MLZ is a cooperation between:> Technische Universität München> Helmholtz-Zentrum Geesthacht> Forschungszentrum Jülich
On the far left the magnetic helix in the original position can be seen, in the center the excited spiral with its direction of rotation and far right, the instrument MIRA in its three-axis modus. (© picture left: Universität zu Köln, picture right: C. Niiranen/FRM II)
Manganese silicon is the preferred crystal of scientists going in for magnetic research: it can be manufactured for some time as relatively large single crystal, and is particularly suited to investigate the magnetic properties. Now theoretical and experimental physicists from the TU Munich, the MLZ and the University of Cologne managed to pull off a special coup with this material.
Seen from outside Manganese silicon shows no magnetism, inside it looks different. Through a special symmetry of the crystal structure a spiral structure of the magnetic moments, a magnetic helix, is created in the interaction with the classical exchange interaction in magnets. This is much longer than the typical distance between two atomic layers of the crystal lattice.
By neutron scattering TU scientists have now proven these excitations of this helix. Theorists of the University of Cologne had already predicted that there should be several of these excitations, which can be identified with a longitudinal vibration and two torsional vibrations on the spiral. However, such a structure could not be proved experimentally. At the Physics Department of the TUM these excitations now were measured with microwaves and at the MLZ with neutrons. The MLZ scientist Max Kugler and Georg Brandl, who graduate with these experiments and the instrument scientist Robert Georgii and Klaus Seemann have modified the instrument MIRA at the FRM II in a way that also three-axis measurements are possible and so the excitations of the helical magnetic structure could be detected. The theorists have thereby already established a mathematical calculation model that describes these vibrations for all helical magnets and contains only simple measurable material parameters. In the future, it is therefore possible to determine the oscillations of the magnetic moments of a helical crystal purely mathematical and without expensive neutron scattering. It only needs a few parameters that can be measured with a simple magnetometer in every lab and then entered into the formula.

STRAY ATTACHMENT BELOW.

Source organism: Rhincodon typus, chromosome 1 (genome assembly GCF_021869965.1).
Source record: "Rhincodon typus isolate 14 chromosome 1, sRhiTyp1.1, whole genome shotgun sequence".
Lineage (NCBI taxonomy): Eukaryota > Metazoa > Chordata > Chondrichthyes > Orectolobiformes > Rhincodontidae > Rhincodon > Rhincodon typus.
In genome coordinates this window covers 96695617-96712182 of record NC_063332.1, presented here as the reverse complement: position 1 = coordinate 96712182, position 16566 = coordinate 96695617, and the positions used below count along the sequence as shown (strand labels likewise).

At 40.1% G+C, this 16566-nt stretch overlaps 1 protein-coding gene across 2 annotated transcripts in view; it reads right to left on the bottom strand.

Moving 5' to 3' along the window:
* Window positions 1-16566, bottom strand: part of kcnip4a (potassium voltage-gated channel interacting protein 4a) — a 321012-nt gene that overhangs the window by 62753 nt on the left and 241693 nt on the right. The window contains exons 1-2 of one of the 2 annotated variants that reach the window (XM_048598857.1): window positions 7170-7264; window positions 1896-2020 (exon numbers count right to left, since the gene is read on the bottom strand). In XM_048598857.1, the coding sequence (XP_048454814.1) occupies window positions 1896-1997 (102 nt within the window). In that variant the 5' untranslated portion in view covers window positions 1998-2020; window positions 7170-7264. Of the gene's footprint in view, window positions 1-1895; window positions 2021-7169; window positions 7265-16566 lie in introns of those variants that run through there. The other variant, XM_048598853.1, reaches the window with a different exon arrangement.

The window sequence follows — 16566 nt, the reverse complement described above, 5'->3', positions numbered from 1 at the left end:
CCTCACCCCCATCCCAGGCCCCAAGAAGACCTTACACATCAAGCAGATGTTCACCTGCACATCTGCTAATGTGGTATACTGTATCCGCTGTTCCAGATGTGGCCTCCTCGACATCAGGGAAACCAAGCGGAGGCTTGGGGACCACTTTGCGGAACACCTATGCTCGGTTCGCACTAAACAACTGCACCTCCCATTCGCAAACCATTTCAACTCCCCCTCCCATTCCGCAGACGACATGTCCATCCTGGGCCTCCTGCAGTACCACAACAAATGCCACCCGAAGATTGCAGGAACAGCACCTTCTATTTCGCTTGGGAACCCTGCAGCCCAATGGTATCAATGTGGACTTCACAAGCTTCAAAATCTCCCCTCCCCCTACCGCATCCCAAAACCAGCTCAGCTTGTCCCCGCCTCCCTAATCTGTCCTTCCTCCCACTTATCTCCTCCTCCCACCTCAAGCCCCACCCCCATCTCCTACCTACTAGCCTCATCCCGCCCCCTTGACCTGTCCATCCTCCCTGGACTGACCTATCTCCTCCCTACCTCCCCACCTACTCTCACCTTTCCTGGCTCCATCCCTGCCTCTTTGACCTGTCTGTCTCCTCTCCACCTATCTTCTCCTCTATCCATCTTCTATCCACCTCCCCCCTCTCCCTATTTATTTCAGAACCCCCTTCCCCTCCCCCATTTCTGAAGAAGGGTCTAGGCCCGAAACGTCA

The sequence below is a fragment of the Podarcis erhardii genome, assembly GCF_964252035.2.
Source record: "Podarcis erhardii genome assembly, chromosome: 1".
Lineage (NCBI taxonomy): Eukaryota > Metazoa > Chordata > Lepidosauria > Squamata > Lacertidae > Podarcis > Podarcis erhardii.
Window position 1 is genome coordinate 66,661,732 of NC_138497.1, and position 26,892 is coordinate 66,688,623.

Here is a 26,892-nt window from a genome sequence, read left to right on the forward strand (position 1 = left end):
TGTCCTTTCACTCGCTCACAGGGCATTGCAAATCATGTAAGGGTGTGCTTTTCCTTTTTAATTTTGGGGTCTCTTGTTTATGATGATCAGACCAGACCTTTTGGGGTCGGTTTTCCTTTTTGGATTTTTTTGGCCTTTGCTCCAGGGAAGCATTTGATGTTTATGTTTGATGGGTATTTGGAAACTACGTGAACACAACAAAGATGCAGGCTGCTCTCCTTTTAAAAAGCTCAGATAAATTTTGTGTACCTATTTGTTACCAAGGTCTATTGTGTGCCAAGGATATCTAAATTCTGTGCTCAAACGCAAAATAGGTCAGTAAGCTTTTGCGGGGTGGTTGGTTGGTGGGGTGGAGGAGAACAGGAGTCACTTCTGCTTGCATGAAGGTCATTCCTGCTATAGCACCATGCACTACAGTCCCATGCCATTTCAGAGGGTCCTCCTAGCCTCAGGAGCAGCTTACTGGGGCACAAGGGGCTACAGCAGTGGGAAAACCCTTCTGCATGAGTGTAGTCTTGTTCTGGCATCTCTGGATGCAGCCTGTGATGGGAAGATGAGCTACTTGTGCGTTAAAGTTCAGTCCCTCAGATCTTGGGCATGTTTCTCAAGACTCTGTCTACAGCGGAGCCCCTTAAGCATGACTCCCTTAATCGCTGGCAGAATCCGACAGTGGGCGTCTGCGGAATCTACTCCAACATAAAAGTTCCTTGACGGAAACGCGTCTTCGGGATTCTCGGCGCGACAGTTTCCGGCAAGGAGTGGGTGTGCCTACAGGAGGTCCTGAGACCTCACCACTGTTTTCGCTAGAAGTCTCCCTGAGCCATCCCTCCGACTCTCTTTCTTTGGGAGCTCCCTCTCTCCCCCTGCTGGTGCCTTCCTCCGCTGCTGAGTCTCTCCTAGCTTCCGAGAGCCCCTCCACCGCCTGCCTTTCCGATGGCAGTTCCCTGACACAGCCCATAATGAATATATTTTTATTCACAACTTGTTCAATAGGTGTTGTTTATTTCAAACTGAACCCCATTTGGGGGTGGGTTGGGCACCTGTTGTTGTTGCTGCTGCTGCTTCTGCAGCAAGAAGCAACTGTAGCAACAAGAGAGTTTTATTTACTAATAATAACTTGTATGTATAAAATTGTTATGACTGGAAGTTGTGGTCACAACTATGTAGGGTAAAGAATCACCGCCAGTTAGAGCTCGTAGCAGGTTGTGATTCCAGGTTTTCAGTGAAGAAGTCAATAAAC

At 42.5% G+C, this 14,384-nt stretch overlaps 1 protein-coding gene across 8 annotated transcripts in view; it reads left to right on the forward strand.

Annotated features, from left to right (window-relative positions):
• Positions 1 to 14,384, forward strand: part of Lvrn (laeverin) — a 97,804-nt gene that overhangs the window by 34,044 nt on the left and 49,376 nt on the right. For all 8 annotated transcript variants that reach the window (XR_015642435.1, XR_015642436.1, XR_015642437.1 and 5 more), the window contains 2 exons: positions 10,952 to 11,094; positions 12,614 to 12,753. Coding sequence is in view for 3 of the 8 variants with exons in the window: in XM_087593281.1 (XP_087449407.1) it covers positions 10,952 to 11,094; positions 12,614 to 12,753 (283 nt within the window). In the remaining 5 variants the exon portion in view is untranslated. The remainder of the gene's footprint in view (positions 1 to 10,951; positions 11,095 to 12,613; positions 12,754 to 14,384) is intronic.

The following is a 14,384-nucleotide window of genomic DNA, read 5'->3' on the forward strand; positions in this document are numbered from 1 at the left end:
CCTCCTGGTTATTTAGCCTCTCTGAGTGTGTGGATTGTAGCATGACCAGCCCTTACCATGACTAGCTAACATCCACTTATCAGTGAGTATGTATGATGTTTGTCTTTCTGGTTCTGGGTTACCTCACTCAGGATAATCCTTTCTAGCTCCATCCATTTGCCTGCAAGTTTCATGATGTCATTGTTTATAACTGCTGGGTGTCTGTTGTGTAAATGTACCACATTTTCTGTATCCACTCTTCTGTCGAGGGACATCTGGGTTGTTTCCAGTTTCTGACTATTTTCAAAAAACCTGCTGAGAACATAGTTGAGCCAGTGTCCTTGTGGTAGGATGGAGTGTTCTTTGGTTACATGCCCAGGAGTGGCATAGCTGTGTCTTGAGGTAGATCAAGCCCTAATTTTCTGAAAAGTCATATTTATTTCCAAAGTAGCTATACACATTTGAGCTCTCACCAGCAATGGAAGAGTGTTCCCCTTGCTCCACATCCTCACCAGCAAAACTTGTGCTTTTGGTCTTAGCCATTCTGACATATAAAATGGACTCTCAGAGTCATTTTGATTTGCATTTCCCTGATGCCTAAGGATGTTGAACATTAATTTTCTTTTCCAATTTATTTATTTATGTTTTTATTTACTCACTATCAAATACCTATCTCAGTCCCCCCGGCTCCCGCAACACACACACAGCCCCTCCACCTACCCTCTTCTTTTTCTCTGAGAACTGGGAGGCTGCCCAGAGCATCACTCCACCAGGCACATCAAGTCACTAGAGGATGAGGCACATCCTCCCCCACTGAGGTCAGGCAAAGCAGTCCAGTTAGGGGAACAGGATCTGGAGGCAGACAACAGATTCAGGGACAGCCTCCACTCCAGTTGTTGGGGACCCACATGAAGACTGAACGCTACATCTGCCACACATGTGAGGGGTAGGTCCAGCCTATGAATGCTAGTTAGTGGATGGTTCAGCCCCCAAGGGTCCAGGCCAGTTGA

Robert Georgii is enthusiastic about the experiment: “This is a wonderful example of the success of basic research! However, I've rarely seen an experiment that works right away and has delivered so unequivocal results, which in turn is due to the close collaboration between theory and experiment. “
M. Kugler, G. Brandl,J. Waizner, M. Janoschek, R. Georgii, A. Bauer, K. Seemann, A. Rosch, C. Pfleiderer, P. Böni, and M. Garst;
Band structure of helimagnons in MnSi resolved by inelastic neutron scattering;
Physical Review Letter 115, 097203
T. Schwarze, J. Waizner, M. Garst, A. Bauer, I. Stasinopoulos, H. Berger, C. Pfleiderer & D. Grundler; Universal helimagnon and skyrmion excitationsin metallic, semiconducting and insulating chiral magnets; Nature Materials 14, 478–483